By Todd C. Frankel / The Washington Post
In 2019, one of the nation’s largest gunmakers, Sturm, Ruger and Company, was in trouble. Profits fell by half over three years. It shuttered factories for a few days here and there. No reason to make so many guns. A top competitor, Remington Outdoor, went bankrupt. So did a key Ruger distributor.
But everything changed for Ruger — and the U.S. firearms industry — in 2020. The pandemic hit. People got nervous. Black Lives Matter protests and civil unrest filled the summer. And a presidential election loomed over it all. U.S. gun sales surged an estimated 60 percent last year to an all-time high.
Ruger chief executive Chris Killoy called the sales boom “historic” and “ferocious” in an earnings call with investors on Feb. 18. Company profits jumped nearly 40 percent. Killoy said he saw a connection between the year-long turmoil and the sales explosion. But he’d never seen it like this.
“In my 30 years plus in the industry frankly, I think it’s different than what we’ve seen in some of the past demand surges,” Killoy said.
One model he mentioned as popular: the AR-556 pistol, a smaller version of the AR-15 military-style rifle.
A month later, a Ruger AR-556 pistol was sold at a gun shop in Boulder, Colo., bought by the alleged gunman who killed 10 people Monday at the King Soopers supermarket. Authorities have not said whether he used it. But he’d purchased it six days earlier, the same day as a mass shooting that killed eight people at massage parlors in Atlanta.
Last week’s aftermath: Now, these two mass shootings are likely to spur even stronger gun sales, as President Biden and some Democrats push for new gun regulations; launching a now-familiar cycle of fear over violence and the political reactions to it that generates more demand for guns, raising the potential for even more shootings.
Fear and uncertainty about what it is next has long been a boon to gunmakers’ bottom lines.
“They will sell more guns as a result of this, no doubt; out of fear,” said Benjamin Dowd-Arrow, a public health professor at Florida State University who studies firearms and mental health.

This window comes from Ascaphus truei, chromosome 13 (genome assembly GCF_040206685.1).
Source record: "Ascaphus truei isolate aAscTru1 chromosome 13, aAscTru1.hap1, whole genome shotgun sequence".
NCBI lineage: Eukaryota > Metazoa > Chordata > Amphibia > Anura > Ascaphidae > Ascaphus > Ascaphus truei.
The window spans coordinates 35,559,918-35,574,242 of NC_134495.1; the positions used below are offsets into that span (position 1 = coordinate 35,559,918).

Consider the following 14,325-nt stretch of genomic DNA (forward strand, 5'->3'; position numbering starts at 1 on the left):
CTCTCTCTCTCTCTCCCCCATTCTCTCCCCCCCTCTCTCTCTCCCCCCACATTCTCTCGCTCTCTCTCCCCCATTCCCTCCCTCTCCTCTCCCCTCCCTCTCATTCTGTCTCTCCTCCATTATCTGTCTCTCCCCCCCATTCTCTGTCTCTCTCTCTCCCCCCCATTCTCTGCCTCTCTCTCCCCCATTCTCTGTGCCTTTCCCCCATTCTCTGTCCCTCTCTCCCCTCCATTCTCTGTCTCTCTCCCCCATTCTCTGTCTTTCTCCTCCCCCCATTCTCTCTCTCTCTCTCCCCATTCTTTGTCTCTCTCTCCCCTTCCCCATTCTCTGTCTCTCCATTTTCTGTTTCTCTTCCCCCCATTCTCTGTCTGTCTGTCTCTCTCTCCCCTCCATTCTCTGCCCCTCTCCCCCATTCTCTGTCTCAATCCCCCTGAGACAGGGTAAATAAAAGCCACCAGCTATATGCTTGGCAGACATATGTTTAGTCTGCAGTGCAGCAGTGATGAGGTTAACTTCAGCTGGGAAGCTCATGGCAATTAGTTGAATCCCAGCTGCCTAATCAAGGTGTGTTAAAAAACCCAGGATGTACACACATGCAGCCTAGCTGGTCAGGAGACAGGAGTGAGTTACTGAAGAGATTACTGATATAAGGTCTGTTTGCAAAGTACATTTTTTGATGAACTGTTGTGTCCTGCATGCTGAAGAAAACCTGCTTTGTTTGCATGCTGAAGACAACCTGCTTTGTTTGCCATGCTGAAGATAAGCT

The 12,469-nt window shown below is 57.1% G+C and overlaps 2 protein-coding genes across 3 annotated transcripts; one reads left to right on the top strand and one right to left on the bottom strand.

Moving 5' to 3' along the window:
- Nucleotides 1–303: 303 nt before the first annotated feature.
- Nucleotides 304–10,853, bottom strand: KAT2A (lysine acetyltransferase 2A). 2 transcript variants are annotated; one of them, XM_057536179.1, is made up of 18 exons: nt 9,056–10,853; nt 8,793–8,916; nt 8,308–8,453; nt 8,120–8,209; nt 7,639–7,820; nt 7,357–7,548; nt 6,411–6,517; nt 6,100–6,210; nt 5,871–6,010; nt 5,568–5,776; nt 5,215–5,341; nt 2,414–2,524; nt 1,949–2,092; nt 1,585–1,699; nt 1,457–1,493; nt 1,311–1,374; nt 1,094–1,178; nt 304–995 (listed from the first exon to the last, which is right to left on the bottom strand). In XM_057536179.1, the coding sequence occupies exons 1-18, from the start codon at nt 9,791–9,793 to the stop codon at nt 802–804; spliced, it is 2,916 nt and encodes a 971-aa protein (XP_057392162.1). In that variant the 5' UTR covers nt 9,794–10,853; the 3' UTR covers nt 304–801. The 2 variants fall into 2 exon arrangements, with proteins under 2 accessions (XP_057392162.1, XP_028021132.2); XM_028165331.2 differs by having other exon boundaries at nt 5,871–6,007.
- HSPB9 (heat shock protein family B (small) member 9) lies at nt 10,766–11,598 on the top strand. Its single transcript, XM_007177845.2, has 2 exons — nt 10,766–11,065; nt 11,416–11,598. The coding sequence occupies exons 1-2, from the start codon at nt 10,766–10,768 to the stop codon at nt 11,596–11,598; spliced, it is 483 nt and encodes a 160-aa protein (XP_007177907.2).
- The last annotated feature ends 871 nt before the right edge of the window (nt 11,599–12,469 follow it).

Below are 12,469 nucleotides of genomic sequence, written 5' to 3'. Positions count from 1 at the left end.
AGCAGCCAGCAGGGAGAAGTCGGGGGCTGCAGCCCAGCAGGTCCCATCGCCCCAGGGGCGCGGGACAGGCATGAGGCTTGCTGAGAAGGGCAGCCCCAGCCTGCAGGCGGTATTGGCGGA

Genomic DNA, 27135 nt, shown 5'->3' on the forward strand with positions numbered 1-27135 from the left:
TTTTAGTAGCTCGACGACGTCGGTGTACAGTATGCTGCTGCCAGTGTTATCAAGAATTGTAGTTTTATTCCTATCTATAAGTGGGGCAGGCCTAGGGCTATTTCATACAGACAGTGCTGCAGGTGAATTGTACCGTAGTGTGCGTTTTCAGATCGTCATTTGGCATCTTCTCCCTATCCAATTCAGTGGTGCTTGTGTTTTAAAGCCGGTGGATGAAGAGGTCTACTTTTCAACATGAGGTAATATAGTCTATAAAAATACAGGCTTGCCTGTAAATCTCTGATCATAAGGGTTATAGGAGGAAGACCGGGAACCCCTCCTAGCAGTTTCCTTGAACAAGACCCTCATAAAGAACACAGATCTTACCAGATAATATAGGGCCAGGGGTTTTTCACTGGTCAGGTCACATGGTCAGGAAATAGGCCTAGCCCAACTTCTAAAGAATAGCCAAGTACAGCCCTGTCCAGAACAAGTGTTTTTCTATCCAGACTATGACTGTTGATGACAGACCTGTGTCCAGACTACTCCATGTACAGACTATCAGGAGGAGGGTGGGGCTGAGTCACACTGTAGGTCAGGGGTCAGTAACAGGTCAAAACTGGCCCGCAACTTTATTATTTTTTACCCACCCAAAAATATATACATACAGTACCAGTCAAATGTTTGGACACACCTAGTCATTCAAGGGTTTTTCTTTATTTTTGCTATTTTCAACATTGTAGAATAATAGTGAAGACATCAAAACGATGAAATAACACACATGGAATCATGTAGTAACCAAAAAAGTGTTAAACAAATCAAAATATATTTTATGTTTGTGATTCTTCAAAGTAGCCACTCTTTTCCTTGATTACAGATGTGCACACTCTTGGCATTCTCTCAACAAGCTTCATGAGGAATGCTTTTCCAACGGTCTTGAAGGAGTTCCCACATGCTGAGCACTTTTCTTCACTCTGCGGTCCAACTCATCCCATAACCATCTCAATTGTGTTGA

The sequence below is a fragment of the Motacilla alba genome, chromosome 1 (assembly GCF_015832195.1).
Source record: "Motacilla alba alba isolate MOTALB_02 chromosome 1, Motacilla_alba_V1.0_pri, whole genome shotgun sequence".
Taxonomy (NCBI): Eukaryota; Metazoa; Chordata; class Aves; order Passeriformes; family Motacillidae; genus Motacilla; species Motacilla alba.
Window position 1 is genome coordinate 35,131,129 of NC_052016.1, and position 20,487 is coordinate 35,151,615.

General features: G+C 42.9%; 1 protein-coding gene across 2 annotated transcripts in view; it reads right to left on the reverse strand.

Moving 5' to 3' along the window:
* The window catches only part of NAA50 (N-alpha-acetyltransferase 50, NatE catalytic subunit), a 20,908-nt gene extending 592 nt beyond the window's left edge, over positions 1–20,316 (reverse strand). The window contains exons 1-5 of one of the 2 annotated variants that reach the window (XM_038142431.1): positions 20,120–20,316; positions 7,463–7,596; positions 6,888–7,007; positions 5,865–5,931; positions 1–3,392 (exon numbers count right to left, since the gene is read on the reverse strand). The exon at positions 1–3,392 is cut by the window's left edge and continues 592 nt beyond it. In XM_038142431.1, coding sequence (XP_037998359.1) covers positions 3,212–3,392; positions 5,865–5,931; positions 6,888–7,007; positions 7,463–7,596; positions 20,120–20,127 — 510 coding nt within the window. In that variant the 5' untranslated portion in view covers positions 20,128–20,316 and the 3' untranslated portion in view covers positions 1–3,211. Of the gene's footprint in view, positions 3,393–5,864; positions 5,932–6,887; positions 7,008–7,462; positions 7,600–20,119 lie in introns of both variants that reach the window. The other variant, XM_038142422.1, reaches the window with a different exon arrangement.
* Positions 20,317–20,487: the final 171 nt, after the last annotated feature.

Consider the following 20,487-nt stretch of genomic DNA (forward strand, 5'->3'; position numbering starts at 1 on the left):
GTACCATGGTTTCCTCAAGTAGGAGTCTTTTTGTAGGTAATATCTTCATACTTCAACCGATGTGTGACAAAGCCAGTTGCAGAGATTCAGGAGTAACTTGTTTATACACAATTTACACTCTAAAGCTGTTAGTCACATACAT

People often buy firearms when they feel threatened, said the National Shooting Sports Foundation, the gun industry’s leading trade group. Mark Olivia, a spokesman for the group, compared it to stocking up on milk, bread and toilet paper before a storm.
“People become very concerned that they will not be able to buy the firearms that they are choosing,” Olivia said, “and there is that concern right now.”
The biggest limitation on gun sales is that demand is already so elevated, said Phillip Levine, an economics professor at Wellesley College who studies the topic.
“All of the anxiety from the past year is still hanging over our heads,” Levine said. “We have no precedent for this. We’re already in a spike. So are they really going to go up more?”
Firearms sales over the last decade have tracked a pattern of surging with mass shootings and political uncertainty, according to Levine’s research.
And gun rights groups, such as the National Rifle Association, have become expert at using worries about new gun regulations to argue that firearms are about to disappear, which drives more sales.
Peaks followed previous shootings: Monthly gun sale estimates collected by Levine show dramatic peaks followed infamous mass shooting, such as the one seared into memory by their names alone: Sandy Hook, San Bernardino and Parkland.
President Obama’s entire tenure was marked by sustained growth in gun sales because of stoked fears that at any moment he was going to instruct the government to take away Americans’ guns.